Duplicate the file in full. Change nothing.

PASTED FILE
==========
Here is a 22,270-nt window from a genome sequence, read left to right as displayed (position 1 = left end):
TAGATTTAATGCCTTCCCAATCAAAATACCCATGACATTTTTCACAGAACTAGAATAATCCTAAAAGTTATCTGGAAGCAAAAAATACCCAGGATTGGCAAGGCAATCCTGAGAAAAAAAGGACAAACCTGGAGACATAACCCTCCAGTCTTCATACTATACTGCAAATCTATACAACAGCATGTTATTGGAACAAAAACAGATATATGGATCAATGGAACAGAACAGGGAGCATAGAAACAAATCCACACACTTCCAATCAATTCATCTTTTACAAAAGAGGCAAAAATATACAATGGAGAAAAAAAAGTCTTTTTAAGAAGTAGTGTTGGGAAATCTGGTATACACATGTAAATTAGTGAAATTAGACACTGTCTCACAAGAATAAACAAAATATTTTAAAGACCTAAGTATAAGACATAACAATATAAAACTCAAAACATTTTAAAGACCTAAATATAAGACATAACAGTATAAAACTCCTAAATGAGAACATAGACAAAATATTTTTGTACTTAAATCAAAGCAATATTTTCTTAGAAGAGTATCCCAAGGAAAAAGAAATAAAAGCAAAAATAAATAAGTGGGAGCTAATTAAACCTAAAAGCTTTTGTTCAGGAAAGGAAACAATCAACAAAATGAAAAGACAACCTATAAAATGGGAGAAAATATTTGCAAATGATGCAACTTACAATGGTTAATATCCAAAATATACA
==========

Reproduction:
Here is a 22,270-nt window from a genome sequence, read left to right as displayed (position 1 = left end):
TAGATTTAATGCCTTCCCAATCAAAATACCCATGACATTTTTCACAGAACTAGAATAATCCTAAAAGTTATCTGGAAGCAAAAAATACCCAGGATTGGCAAGGCAATCCTGAGAAAAAAAGGACAAACCTGGAGACATAACCCTCCAGTCTTCATACTATACTGCAAATCTATACAACAGCATGTTATTGGAACAAAAACAGATATATGGATCAATGGAACAGAACAGGGAGCATAGAAACAAATCCACACACTTCCAATCAATTCATCTTTTACAAAAGAGGCAAAAATATACAATGGAGAAAAAAAAGTCTTTTTAAGAAGTAGTGTTGGGAAATCTGGTATACACATGTAAATTAGTGAAATTAGACACTGTCTCACAAGAATAAACAAAATATTTTAAAGACCTAAGTATAAGACATAACAATATAAAACTCAAAACATTTTAAAGACCTAAATATAAGACATAACAGTATAAAACTCCTAAATGAGAACATAGACAAAATATTTTTGTACTTAAATCAAAGCAATATTTTCTTAGAAGAGTATCCCAAGGAAAAAGAAATAAAAGCAAAAATAAATAAGTGGGAGCTAATTAAACCTAAAAGCTTTTGTTCAGGAAAGGAAACAATCAACAAAATGAAAAGACAACCTATAAAATGGGAGAAAATATTTGCAAATGATGCAACTTACAATGGTTAATATCCAAAATATACA